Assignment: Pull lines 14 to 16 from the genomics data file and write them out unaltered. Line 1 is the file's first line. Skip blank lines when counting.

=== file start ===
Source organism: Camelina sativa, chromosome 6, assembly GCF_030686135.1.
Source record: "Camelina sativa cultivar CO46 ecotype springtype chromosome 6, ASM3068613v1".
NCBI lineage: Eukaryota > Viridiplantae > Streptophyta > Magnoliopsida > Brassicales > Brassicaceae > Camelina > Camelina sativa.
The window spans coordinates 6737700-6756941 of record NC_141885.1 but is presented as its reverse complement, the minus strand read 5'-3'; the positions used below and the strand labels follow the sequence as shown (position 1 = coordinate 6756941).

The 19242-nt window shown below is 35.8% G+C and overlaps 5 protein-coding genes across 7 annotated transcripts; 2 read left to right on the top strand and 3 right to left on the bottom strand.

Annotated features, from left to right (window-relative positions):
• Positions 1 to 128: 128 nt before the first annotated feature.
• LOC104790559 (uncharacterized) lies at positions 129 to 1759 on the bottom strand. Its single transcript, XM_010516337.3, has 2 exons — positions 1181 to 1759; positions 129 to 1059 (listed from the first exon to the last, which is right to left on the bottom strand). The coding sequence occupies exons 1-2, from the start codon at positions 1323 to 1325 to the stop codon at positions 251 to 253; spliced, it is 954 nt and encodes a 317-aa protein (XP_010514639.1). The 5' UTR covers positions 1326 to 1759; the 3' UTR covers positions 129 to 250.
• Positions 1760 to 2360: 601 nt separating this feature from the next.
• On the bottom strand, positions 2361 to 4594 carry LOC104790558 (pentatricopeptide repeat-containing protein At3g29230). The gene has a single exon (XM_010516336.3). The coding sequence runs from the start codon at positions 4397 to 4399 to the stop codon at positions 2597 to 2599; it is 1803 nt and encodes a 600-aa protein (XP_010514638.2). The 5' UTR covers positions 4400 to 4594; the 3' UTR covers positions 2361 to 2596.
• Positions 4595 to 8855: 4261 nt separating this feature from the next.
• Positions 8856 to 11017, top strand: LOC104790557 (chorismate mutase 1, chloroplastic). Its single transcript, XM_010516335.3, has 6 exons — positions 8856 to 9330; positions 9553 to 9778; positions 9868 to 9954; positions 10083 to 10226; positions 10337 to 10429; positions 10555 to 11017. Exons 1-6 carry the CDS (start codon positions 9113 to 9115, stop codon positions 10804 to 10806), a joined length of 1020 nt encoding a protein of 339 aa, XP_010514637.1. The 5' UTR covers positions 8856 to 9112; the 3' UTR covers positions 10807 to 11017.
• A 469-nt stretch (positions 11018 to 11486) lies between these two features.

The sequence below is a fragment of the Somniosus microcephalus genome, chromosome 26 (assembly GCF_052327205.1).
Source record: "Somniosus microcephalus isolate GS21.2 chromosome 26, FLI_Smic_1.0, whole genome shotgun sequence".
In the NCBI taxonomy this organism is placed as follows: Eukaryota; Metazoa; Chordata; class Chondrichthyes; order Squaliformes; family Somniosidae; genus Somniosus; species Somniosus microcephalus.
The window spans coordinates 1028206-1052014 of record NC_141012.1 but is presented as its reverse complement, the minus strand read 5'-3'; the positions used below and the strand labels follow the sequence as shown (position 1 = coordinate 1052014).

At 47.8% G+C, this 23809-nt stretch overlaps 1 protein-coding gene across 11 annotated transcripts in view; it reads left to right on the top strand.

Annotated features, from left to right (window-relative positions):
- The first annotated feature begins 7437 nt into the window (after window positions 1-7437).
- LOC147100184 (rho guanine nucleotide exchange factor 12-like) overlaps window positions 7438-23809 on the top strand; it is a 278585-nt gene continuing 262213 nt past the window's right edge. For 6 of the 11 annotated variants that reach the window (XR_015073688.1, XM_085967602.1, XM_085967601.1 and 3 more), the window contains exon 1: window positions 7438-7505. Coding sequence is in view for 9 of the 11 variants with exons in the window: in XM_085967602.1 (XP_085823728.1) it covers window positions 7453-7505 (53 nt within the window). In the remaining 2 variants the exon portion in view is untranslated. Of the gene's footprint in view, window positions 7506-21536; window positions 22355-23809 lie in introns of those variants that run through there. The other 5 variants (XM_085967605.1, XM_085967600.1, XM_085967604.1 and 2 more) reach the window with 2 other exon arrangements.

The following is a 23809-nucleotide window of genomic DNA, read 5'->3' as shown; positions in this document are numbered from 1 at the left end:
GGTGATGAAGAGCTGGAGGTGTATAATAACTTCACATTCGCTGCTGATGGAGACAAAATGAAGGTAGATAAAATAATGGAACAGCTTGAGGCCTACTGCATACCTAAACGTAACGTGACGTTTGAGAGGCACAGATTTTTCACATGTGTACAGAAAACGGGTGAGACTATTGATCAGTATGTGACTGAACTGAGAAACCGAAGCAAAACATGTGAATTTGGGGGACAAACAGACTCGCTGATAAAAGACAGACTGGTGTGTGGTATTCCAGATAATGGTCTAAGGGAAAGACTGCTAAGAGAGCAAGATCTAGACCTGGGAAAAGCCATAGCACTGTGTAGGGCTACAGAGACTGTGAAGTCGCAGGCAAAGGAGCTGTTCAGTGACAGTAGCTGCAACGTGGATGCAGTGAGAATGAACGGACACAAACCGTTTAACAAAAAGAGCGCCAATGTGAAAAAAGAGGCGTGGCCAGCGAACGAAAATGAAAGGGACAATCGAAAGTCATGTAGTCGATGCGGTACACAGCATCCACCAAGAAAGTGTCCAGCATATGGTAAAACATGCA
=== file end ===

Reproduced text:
The sequence below is a fragment of the Somniosus microcephalus genome, chromosome 26 (assembly GCF_052327205.1).
Source record: "Somniosus microcephalus isolate GS21.2 chromosome 26, FLI_Smic_1.0, whole genome shotgun sequence".
In the NCBI taxonomy this organism is placed as follows: Eukaryota; Metazoa; Chordata; class Chondrichthyes; order Squaliformes; family Somniosidae; genus Somniosus; species Somniosus microcephalus.